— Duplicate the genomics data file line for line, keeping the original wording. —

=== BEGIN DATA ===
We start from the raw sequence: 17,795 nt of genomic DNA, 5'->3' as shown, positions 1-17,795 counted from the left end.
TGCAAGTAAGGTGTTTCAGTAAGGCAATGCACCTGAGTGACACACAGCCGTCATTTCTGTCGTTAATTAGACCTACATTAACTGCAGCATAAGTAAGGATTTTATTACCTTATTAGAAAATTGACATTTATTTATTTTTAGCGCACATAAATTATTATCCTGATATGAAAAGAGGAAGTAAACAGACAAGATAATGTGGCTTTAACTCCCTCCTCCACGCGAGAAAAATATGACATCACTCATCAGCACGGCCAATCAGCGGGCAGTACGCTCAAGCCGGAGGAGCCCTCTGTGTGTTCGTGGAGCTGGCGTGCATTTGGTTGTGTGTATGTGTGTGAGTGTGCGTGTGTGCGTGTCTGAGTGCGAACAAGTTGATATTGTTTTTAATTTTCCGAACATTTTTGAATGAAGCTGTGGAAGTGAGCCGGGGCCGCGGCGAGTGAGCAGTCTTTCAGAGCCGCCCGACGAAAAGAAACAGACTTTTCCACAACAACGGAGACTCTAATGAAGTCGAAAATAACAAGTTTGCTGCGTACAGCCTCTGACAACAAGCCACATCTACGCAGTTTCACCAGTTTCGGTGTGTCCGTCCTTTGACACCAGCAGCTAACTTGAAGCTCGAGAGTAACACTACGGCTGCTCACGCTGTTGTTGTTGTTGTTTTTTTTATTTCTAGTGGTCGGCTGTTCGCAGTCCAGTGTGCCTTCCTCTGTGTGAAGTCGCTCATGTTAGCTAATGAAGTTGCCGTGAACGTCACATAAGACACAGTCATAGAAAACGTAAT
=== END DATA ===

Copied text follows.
We start from the raw sequence: 17,795 nt of genomic DNA, 5'->3' as shown, positions 1-17,795 counted from the left end.
TGCAAGTAAGGTGTTTCAGTAAGGCAATGCACCTGAGTGACACACAGCCGTCATTTCTGTCGTTAATTAGACCTACATTAACTGCAGCATAAGTAAGGATTTTATTACCTTATTAGAAAATTGACATTTATTTATTTTTAGCGCACATAAATTATTATCCTGATATGAAAAGAGGAAGTAAACAGACAAGATAATGTGGCTTTAACTCCCTCCTCCACGCGAGAAAAATATGACATCACTCATCAGCACGGCCAATCAGCGGGCAGTACGCTCAAGCCGGAGGAGCCCTCTGTGTGTTCGTGGAGCTGGCGTGCATTTGGTTGTGTGTATGTGTGTGAGTGTGCGTGTGTGCGTGTCTGAGTGCGAACAAGTTGATATTGTTTTTAATTTTCCGAACATTTTTGAATGAAGCTGTGGAAGTGAGCCGGGGCCGCGGCGAGTGAGCAGTCTTTCAGAGCCGCCCGACGAAAAGAAACAGACTTTTCCACAACAACGGAGACTCTAATGAAGTCGAAAATAACAAGTTTGCTGCGTACAGCCTCTGACAACAAGCCACATCTACGCAGTTTCACCAGTTTCGGTGTGTCCGTCCTTTGACACCAGCAGCTAACTTGAAGCTCGAGAGTAACACTACGGCTGCTCACGCTGTTGTTGTTGTTGTTTTTTTTATTTCTAGTGGTCGGCTGTTCGCAGTCCAGTGTGCCTTCCTCTGTGTGAAGTCGCTCATGTTAGCTAATGAAGTTGCCGTGAACGTCACATAAGACACAGTCATAGAAAACGTAAT